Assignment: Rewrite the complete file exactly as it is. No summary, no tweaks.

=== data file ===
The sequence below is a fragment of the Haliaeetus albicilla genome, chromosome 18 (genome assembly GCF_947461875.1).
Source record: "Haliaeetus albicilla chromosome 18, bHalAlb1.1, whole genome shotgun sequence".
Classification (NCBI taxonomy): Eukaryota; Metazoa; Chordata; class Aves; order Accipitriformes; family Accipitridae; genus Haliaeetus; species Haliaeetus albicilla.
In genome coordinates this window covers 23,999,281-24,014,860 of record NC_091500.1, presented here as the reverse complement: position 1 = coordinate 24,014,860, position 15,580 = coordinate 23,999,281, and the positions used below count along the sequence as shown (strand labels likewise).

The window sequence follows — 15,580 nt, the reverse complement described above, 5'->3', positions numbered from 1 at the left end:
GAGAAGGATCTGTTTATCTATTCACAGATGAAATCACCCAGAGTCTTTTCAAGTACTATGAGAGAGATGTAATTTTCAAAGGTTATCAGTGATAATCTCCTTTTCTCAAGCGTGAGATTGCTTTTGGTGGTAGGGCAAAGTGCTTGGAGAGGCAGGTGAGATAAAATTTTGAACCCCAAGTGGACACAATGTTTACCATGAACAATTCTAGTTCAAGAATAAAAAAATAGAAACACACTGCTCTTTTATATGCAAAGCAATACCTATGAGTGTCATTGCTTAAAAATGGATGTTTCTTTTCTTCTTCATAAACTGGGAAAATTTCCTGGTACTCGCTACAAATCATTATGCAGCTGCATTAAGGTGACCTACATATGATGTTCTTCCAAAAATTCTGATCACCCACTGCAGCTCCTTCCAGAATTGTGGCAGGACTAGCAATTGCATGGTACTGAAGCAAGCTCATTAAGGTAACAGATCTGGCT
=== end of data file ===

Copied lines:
The sequence below is a fragment of the Haliaeetus albicilla genome, chromosome 18 (genome assembly GCF_947461875.1).
Source record: "Haliaeetus albicilla chromosome 18, bHalAlb1.1, whole genome shotgun sequence".
Classification (NCBI taxonomy): Eukaryota; Metazoa; Chordata; class Aves; order Accipitriformes; family Accipitridae; genus Haliaeetus; species Haliaeetus albicilla.
In genome coordinates this window covers 23,999,281-24,014,860 of record NC_091500.1, presented here as the reverse complement: position 1 = coordinate 24,014,860, position 15,580 = coordinate 23,999,281, and the positions used below count along the sequence as shown (strand labels likewise).

The window sequence follows — 15,580 nt, the reverse complement described above, 5'->3', positions numbered from 1 at the left end:
GAGAAGGATCTGTTTATCTATTCACAGATGAAATCACCCAGAGTCTTTTCAAGTACTATGAGAGAGATGTAATTTTCAAAGGTTATCAGTGATAATCTCCTTTTCTCAAGCGTGAGATTGCTTTTGGTGGTAGGGCAAAGTGCTTGGAGAGGCAGGTGAGATAAAATTTTGAACCCCAAGTGGACACAATGTTTACCATGAACAATTCTAGTTCAAGAATAAAAAAATAGAAACACACTGCTCTTTTATATGCAAAGCAATACCTATGAGTGTCATTGCTTAAAAATGGATGTTTCTTTTCTTCTTCATAAACTGGGAAAATTTCCTGGTACTCGCTACAAATCATTATGCAGCTGCATTAAGGTGACCTACATATGATGTTCTTCCAAAAATTCTGATCACCCACTGCAGCTCCTTCCAGAATTGTGGCAGGACTAGCAATTGCATGGTACTGAAGCAAGCTCATTAAGGTAACAGATCTGGCT